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Public Health. 2017 Oct;151:74-80. doi: 10.1016/j.puhe.2017.06.015. Epub 2017 Jul 24.

Blood borne virus testing of 2250 patients in an unusual, repeated dental patient notification exercise: challenges faced and lessons learnt.

Author information

Public Health Department, NHS Ayrshire and Arran, Ayr, KA6 6AB, UK. Electronic address:
Postgraduate Balcony Area, Glasgow Dental School, 378 Sauchiehall Street, Glasgow, G2 3JZ, UK.
NHS National Services Scotland, Health Protection Scotland, 4th Floor, Meridian Court, 5 Cadogan Street, Glasgow, G2 6QE, UK.



The objectives of this study were to ascertain the risk created for patients of two dental practices where infection control was found to be inadequate, and if the risk was deemed to be significant, initiate an investigation involving notification and blood borne virus (BBV) testing to establish if any patient-to-patient BBV transmissions had occurred as a result of these infection control breaches.


A case study.


A public health investigation and patient notification. Investigations involved practice inspections, staff interviews and examination of invoices. The practices were not fully cooperative during the investigation and provided misleading information regarding the allegations. This led to two patient notification exercises, as more serious breaches were uncovered following the first notification exercise. Risk assessments of BBV transmission likelihood were undertaken and informed the nature of the advice given to patients.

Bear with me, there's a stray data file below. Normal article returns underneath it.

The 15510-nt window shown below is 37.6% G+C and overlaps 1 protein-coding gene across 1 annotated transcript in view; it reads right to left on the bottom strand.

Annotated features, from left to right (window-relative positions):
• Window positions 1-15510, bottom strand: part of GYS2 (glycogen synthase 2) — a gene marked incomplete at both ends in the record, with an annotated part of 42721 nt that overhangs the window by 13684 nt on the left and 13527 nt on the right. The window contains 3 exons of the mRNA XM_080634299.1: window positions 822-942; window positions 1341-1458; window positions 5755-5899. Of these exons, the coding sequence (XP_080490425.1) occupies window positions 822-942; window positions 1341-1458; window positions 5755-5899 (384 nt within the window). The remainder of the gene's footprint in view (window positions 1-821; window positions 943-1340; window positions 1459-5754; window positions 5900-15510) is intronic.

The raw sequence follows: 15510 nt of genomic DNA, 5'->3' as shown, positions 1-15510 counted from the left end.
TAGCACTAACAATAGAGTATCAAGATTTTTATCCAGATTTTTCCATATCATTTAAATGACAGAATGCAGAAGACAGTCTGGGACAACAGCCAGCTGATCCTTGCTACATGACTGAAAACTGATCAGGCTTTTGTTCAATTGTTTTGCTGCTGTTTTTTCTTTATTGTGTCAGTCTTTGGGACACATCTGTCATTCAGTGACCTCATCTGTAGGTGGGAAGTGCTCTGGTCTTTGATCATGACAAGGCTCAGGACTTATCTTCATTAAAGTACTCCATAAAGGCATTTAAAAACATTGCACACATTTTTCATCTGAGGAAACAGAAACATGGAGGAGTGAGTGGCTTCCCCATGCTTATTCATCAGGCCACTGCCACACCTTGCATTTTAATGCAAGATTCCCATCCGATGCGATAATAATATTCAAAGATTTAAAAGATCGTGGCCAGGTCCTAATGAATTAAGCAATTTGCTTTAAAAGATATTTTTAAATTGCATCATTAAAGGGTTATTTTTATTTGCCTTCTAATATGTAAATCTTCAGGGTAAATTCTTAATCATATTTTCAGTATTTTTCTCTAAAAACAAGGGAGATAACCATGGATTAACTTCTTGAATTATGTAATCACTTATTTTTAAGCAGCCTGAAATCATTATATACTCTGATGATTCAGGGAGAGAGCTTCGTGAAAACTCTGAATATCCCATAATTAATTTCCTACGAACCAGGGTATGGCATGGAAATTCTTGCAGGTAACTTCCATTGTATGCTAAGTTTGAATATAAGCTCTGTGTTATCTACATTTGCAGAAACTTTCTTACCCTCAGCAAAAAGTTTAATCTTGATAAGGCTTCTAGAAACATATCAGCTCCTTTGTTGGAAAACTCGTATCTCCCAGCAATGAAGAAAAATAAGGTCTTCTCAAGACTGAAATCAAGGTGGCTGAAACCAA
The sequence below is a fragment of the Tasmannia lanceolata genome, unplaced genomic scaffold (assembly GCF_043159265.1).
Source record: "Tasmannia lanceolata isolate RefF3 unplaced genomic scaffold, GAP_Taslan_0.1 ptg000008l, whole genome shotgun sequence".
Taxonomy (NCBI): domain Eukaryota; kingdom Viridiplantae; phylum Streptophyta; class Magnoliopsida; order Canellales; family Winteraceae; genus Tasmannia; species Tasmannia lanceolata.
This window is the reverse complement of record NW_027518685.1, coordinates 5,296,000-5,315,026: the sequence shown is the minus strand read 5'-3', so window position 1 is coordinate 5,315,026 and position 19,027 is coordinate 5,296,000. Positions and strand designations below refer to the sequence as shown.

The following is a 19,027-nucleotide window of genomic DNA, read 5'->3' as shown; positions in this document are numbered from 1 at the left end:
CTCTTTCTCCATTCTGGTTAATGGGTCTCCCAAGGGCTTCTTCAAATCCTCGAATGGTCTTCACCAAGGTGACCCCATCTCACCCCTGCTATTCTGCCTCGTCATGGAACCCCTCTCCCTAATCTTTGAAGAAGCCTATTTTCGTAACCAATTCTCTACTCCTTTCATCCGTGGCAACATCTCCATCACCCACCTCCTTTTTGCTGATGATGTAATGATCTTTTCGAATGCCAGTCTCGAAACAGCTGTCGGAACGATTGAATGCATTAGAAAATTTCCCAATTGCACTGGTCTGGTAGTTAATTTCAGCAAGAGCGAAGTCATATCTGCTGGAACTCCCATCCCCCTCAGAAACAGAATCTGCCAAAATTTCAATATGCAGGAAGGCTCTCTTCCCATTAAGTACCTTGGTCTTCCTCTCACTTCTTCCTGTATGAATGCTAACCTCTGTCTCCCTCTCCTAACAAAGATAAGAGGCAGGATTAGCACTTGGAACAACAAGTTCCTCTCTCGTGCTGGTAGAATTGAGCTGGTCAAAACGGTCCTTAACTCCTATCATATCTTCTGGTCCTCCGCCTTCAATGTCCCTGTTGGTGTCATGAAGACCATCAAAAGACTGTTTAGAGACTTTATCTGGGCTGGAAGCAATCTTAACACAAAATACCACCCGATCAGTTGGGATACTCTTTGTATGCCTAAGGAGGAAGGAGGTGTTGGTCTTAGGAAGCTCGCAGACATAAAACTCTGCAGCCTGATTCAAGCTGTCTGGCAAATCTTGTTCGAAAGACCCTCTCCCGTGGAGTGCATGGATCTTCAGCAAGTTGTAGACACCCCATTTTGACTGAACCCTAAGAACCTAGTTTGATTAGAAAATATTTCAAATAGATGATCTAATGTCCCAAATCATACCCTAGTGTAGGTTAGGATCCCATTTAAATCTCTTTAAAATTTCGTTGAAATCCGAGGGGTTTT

The health board wrote to 5100 patients informing them of the situation. BBV testing was offered in the second notification exercise and 2250 patients opted to be tested for HIV, hepatitis B and hepatitis C. There were no new cases of HIV or hepatitis B but less than five patients were found to be positive for hepatitis C. None of these cases were proven to have contracted their infection as a result of the dental infection control lapses.


This incident was unusual in that the practice was found to be repeatedly and knowingly putting patients at risk, and attempts were made to cover up breaches during the investigation. In future, health boards would benefit from a risk assessment tool to aid decision making regarding notification exercises, and whether testing is indicated where risk to patients is low. This would help ensure that notification exercises do more good than harm.


HIV; Hepatitis B; Hepatitis C and dental; Infection control; Patient notification

[Indexed for MEDLINE]

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